Preliminary Evidence on the Impact of Hearing Aid Use on Falls Risk in Individuals With Self-Reported Hearing Loss.
Purpose Falls are considered a significant public health issue, and hearing loss has been shown to be an independent risk factor for falls. The primary objective of this study was to determine if hearing aid use modified (reduced) the association. We hypothesized that routine hearing aid use would reduce the impact of hearing loss on the odds of falling. If hearing aid users have reduced odds of falling, then that would have an important impact on falls prevention health care. Method Data from 8,091 individuals 40 years of age and older who completed National Health and Nutrition Examination Survey (NHANES) cycles 1999-2004 were used. NHANES comprises a series of cross-sectional studies, each of which is representative of the total civilian noninstitutionalized population of children and adults in the United States, enabling unbiased national estimates of health that can be independently reproduced. Self-reported hearing, hearing aid status, falls history, and comorbidities were extracted and analyzed using regression modeling. Results The 8,091 individuals were grouped based on a self-reported history of falls in the last year. Self-reported hearing loss was significantly associated with odds of falling. Categorizing individuals based on routine hearing aid use was included as an interaction term in the fully adjusted models and was not significant, suggesting no difference in falls based on hearing aid status. Conclusions The unique results of the current study show that when examining self-reported hearing in a nationally representative sample, hearing aid use does not appear to mitigate or modify the association between self-reported hearing and falls. Future research designs are highlighted to address limitations identified using NHANES data for this research and focus on the use of experimental designs to further understand the association between hearing loss and falls, including whether hearing loss may be a modifiable risk factor for falls. Supplemental Material https://doi.org/10.23641/asha.14642784.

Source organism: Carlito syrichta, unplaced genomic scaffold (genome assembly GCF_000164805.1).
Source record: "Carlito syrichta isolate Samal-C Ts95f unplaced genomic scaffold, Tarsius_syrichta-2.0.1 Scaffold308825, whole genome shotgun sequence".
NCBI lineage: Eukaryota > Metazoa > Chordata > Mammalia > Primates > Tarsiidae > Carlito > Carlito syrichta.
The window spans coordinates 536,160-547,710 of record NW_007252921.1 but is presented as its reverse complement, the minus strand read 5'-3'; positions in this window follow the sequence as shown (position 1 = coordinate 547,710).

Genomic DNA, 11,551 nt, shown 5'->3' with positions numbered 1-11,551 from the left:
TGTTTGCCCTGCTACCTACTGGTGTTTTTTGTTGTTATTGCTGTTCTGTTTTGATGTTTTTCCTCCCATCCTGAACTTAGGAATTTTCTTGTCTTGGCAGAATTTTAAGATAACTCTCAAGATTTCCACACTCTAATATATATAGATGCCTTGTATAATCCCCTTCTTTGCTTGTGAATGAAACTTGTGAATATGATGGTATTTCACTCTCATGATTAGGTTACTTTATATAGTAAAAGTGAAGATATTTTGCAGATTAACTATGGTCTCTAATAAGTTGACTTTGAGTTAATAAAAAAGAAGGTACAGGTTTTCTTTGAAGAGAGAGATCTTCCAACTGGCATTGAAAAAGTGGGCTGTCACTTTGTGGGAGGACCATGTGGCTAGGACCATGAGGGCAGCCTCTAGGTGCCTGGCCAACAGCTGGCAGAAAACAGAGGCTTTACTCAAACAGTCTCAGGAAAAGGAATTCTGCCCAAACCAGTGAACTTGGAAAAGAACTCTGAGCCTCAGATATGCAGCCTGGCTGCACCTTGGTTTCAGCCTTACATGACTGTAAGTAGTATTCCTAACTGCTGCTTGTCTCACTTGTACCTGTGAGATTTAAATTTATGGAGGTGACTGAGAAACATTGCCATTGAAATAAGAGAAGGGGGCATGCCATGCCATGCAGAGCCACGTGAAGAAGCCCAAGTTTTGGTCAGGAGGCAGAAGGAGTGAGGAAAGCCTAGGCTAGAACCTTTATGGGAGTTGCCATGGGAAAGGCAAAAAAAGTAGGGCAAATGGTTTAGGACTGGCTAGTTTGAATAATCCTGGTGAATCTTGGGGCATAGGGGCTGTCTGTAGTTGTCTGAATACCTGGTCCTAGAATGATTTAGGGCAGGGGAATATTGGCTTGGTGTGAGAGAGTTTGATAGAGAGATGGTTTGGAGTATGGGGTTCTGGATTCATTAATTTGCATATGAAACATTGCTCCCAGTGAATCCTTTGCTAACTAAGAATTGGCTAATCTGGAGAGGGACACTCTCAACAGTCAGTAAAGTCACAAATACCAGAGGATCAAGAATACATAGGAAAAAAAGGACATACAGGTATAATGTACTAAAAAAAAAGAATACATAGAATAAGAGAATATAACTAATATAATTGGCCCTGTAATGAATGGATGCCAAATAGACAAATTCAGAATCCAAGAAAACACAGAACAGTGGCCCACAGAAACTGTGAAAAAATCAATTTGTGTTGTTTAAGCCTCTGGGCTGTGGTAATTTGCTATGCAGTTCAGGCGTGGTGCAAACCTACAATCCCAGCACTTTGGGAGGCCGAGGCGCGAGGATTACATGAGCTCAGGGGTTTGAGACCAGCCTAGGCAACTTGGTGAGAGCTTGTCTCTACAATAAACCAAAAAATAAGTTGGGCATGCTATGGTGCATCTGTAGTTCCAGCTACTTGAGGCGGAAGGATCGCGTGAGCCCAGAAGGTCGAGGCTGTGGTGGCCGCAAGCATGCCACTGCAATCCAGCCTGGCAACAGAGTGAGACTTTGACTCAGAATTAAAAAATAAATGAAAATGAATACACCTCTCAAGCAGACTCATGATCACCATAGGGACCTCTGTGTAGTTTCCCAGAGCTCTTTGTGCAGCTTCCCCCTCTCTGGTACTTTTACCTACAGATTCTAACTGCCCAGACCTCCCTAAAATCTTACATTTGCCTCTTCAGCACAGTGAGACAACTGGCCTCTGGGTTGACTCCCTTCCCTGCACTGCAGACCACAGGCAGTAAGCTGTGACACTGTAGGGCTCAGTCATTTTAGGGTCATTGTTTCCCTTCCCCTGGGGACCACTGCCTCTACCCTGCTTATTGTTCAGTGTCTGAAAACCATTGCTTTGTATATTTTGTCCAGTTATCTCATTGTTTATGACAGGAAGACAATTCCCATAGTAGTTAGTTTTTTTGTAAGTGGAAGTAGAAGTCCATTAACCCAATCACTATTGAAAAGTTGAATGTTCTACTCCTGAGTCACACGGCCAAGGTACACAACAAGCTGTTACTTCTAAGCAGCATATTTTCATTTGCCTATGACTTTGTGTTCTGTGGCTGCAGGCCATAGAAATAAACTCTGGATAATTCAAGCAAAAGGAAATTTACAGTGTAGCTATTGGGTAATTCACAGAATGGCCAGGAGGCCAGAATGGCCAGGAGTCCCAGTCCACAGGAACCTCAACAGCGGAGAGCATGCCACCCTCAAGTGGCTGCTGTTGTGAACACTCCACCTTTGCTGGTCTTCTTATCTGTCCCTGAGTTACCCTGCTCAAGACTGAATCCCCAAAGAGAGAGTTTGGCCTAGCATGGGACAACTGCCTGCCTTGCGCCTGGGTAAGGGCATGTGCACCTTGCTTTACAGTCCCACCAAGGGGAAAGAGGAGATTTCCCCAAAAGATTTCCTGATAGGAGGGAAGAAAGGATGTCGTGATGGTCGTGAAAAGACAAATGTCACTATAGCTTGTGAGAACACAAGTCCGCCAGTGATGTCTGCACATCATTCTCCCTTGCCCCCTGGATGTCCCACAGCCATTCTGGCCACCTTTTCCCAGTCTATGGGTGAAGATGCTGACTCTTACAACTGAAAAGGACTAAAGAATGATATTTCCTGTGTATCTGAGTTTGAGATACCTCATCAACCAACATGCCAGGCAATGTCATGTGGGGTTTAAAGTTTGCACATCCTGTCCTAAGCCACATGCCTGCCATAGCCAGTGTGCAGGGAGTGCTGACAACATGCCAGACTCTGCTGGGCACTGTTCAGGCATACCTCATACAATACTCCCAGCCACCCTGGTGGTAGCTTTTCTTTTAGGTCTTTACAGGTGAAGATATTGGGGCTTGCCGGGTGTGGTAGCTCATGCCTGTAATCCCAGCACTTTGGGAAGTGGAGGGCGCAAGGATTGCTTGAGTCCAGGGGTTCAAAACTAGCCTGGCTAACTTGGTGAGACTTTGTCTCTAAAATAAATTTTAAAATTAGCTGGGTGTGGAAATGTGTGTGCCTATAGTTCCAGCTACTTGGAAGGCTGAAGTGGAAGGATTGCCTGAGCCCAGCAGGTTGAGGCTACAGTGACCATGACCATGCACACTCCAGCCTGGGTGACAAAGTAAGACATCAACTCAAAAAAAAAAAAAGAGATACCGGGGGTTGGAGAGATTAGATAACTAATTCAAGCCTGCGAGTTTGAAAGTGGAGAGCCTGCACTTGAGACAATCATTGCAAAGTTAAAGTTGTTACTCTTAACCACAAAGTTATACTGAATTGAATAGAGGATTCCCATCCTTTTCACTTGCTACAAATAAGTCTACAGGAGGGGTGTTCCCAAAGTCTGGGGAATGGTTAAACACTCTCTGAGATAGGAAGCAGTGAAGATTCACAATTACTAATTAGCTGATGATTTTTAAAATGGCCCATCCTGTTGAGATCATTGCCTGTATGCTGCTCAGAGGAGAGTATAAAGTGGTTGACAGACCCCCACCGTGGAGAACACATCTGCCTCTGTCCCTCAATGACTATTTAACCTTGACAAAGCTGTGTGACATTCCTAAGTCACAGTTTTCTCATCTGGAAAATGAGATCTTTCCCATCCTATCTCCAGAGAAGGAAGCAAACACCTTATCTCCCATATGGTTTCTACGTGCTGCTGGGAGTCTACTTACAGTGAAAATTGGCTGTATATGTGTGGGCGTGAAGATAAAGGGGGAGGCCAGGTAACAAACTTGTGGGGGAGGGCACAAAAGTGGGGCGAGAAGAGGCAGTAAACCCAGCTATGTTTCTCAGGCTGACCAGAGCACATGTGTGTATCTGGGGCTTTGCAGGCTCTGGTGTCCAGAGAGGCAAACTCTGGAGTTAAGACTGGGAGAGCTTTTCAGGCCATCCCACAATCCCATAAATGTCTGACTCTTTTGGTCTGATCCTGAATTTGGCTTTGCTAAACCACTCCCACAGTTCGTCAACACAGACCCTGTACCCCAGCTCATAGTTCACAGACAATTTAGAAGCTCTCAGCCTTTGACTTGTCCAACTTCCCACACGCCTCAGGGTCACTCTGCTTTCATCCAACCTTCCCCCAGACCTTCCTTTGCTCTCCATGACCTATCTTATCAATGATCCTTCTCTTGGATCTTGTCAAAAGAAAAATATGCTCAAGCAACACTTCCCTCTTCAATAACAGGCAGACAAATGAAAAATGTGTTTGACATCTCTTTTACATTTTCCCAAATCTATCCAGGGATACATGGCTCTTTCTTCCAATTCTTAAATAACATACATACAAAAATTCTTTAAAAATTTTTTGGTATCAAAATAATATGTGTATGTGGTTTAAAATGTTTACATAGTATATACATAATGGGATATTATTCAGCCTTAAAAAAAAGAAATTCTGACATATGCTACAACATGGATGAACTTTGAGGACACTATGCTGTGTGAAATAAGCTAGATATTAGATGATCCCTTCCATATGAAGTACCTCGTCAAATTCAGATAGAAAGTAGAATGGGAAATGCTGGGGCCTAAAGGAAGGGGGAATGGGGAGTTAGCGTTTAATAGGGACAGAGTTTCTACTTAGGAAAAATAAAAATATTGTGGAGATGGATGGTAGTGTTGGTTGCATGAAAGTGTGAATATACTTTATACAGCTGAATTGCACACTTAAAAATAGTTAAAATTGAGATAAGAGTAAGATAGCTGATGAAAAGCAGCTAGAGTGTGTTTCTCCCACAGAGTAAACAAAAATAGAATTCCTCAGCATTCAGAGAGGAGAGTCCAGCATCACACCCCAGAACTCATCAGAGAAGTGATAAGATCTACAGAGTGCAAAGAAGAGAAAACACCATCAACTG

Riska, KM; Peskoe, SB; Gordee, A; Kuchibhatla, M; Smith, SL
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